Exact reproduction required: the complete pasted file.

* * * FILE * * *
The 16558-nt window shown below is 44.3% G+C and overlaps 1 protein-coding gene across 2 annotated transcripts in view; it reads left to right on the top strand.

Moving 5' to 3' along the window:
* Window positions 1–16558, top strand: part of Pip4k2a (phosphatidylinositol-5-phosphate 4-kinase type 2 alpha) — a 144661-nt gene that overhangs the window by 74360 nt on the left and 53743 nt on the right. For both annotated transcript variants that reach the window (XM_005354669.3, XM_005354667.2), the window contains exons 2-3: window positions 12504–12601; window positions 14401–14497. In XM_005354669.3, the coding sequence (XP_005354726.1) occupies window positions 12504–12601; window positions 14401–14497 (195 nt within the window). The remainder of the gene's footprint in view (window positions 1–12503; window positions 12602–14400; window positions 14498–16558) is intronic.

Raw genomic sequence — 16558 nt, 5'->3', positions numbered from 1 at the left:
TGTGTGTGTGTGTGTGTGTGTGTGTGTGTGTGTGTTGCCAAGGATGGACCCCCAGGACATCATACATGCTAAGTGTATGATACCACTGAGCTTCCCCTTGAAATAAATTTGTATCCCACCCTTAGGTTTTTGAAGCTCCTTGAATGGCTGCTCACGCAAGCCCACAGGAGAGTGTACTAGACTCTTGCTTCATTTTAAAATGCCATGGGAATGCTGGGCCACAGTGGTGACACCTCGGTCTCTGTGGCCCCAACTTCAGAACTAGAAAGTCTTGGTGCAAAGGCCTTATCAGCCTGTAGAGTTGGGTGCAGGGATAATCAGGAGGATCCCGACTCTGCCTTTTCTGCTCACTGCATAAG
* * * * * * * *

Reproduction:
The 16558-nt window shown below is 44.3% G+C and overlaps 1 protein-coding gene across 2 annotated transcripts in view; it reads left to right on the top strand.

Moving 5' to 3' along the window:
* Window positions 1–16558, top strand: part of Pip4k2a (phosphatidylinositol-5-phosphate 4-kinase type 2 alpha) — a 144661-nt gene that overhangs the window by 74360 nt on the left and 53743 nt on the right. For both annotated transcript variants that reach the window (XM_005354669.3, XM_005354667.2), the window contains exons 2-3: window positions 12504–12601; window positions 14401–14497. In XM_005354669.3, the coding sequence (XP_005354726.1) occupies window positions 12504–12601; window positions 14401–14497 (195 nt within the window). The remainder of the gene's footprint in view (window positions 1–12503; window positions 12602–14400; window positions 14498–16558) is intronic.

Raw genomic sequence — 16558 nt, 5'->3', positions numbered from 1 at the left:
TGTGTGTGTGTGTGTGTGTGTGTGTGTGTGTGTGTTGCCAAGGATGGACCCCCAGGACATCATACATGCTAAGTGTATGATACCACTGAGCTTCCCCTTGAAATAAATTTGTATCCCACCCTTAGGTTTTTGAAGCTCCTTGAATGGCTGCTCACGCAAGCCCACAGGAGAGTGTACTAGACTCTTGCTTCATTTTAAAATGCCATGGGAATGCTGGGCCACAGTGGTGACACCTCGGTCTCTGTGGCCCCAACTTCAGAACTAGAAAGTCTTGGTGCAAAGGCCTTATCAGCCTGTAGAGTTGGGTGCAGGGATAATCAGGAGGATCCCGACTCTGCCTTTTCTGCTCACTGCATAAG